The decision to end a scheme to let unaccompanied refugee children

:06:18.:06:19.

into the UK is shameful according to the Scottish First

:06:20.:06:22.

She's urged the Prime Minister to change her mind saying

:06:23.:06:25.

there is a moral duty to help those in need.

:06:26.:06:28.

The scheme's due to end in March with 350 children being admitted far

:06:29.:06:31.

fewer than some campaigners had hoped for.

:06:32.:06:41.

Volunteers have told Breakfast in the past few hours than 200 more

:06:42.:06:44.

whales have become stranded on a beach in New Zealand.

:06:45.:06:46.

Hundreds more have already died in one of the biggest ever mass

:06:47.:06:49.

It's hoped the pilot whales may be able to swim to safety

:06:50.:06:53.

Just to warn you, you might find some of the scenes in this report

:06:54.:06:58.

As they wait for high tide, volunteers do whatever

:06:59.:07:10.

Pouring water and covering the creatures in cloths helps

:07:11.:07:13.

Temporary measures until the whales can be released into the ocean.

:07:14.:07:22.

Some hope singing will prove soothing.

:07:23.:07:26.

Very quickly, this tide has come racing in, and now we're

:07:27.:07:38.

Some people are up to their waists in water, and we are starting

:07:39.:07:43.

to get a bit of floating, and we're helping assist the whales

:07:44.:07:46.

with their breathing until the water gets deep enough they can swim.

:07:47.:07:48.

It's a devastating image, one of the worst whale strandings

:07:49.:07:51.

It's unclear what brings them en masse onto the beech.

:07:52.:07:55.

Some believe they may be sick or injured, or have

:07:56.:07:57.

Another theory is tht when a single whale is beached it sends

:07:58.:08:01.

out a distress signal, attracting other members of the pod.

:08:02.:08:04.

Once ashore, it is hard to get them back in to the ocean.

:08:05.:08:07.

We worked hard and got those 100 whales off that had survived

:08:08.:08:14.

overnight and we have lost sight of them, but the bad part

:08:15.:08:18.

of the story is a separate pod of 240 whales have come

:08:19.:08:20.

So we have been fighting to keep those ones happy,

:08:21.:09:15.

Hundreds of people from across the world have been competing this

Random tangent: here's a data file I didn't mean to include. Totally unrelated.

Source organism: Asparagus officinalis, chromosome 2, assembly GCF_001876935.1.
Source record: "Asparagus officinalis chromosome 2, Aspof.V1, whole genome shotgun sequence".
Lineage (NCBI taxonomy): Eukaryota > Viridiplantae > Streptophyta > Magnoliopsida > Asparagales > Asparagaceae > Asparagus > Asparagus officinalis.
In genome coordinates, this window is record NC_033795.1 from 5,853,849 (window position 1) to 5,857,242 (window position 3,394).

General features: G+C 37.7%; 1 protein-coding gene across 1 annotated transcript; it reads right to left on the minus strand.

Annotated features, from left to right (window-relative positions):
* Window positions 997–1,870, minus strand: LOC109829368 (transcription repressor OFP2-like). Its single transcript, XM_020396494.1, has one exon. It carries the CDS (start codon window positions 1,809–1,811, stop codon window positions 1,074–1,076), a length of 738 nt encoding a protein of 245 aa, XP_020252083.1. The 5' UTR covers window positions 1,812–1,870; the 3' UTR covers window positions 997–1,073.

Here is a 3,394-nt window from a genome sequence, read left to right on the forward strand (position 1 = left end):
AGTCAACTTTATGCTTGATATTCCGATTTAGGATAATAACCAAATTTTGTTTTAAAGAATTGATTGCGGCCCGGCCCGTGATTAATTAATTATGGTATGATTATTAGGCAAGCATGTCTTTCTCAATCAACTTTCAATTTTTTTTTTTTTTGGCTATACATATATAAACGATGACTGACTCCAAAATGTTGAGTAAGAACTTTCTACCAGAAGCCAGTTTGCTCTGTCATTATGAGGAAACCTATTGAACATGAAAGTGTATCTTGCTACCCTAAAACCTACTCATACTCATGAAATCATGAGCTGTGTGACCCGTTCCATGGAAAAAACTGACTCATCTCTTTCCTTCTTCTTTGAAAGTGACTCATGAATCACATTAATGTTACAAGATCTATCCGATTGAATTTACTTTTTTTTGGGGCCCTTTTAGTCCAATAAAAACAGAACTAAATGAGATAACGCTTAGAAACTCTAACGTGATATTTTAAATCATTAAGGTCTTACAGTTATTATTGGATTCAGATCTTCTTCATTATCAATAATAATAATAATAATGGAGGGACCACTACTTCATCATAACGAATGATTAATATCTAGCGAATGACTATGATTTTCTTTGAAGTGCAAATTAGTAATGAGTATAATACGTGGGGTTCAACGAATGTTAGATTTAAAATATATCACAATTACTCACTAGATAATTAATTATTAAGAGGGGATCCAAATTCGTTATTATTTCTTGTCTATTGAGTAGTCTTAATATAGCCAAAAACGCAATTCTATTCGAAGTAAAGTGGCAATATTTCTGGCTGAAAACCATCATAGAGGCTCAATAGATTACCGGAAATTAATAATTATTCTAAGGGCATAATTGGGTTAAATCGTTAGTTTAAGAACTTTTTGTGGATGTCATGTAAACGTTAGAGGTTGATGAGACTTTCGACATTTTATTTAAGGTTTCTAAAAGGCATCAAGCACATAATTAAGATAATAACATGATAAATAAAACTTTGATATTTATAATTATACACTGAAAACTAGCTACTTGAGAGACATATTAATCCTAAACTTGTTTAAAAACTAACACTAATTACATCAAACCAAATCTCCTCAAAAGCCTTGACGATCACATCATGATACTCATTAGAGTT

:09:16.:09:17.

week in a sport that combines dancing and flying - indoors.

:09:18.:09:20.

You can compete in pairs, fours or as a solo contestant.

:09:21.:09:24.

You get marks for speed and accuracy.

:09:25.:09:25.

Matt will give us the weekend weather later.

:09:26.:09:30.

The Iraq Historic Allegations Team, which has been investigating claims

:09:31.:09:32.

of abuse by British forces against Iraqi civilians,

:09:33.:09:34.

will be shut down after MPs called the operation an "unmitigated

:09:35.:09:37.

A report yesterday blamed the Ministry of Defence

:09:38.:09:40.

for empowering law firms to bring cases on "an industrial scale", many

:09:41.:09:43.

Earlier Mark Lancaster told us the Government did the right thing in

:09:44.:09:58.

scrapping the unit. IHAT was set up for the right

:09:59.:10:03.

reasons so that our service personnel wouldn't have to go to the

:10:04.:10:06.

international criminal court, but unfortunately in the process, it was

:10:07.:10:09.

abused and that is why the Government took the action it did.

:10:10.:10:17.

We also spoke to Brian Wood who was falsely accused of war crimes in

:10:18.:10:22.

Iraq. I was a young commander at 23 years old, thinking that what I did

:10:23.:10:25.

on the ground was the right thing to do, and the right decisions that I

:10:26.:10:29.

had made. It wasn't perfect but the guys on the ground with me and I, we

:10:30.:10:38.

survived. To get home and to then find out about these allegations, it

:10:39.:10:42.

Joining us now from our London newsroom is John Cooper,

:10:43.:10:45.

a human rights lawyer who has defended armed forces

:10:46.:10:47.

Thank you for your time, it is interesting hearing Brian Wood, one

:10:48.:10:56.

of those accused. What are your thoughts when you hear him talking

:10:57.:11:01.

about the ordeal that he and his colleagues, those who fought, went

:11:02.:11:05.

through. As one who has represented members of the Armed Forces and

:11:06.:11:10.

bereaved members of the armed force, have nothing but sympathy for his

:11:11.:11:14.

experience, it is a very important principle in our democratic country

:11:15.:11:18.

that the same law that applies to civilians must apply to all people.

:11:19.:11:21.

That takes into account an must take into account the stresses of war but

:11:22.:11:26.

that doesn't mean that people don't have the same basic

:11:27.:11:28.

responsibilities. So, as it stands now, do you then have a concern,

:11:29.:11:35.

because of this sequence of events, and Phil Shiner in particular, the

:11:36.:11:39.

attention to what he was doing, how he was going about his business, are

:11:40.:11:43.

you concerned now, that legitimate cases won't get the attention they

:11:44.:11:49.

need? Let me make this clear, I am not here as an apologist for Phil

:11:50.:11:53.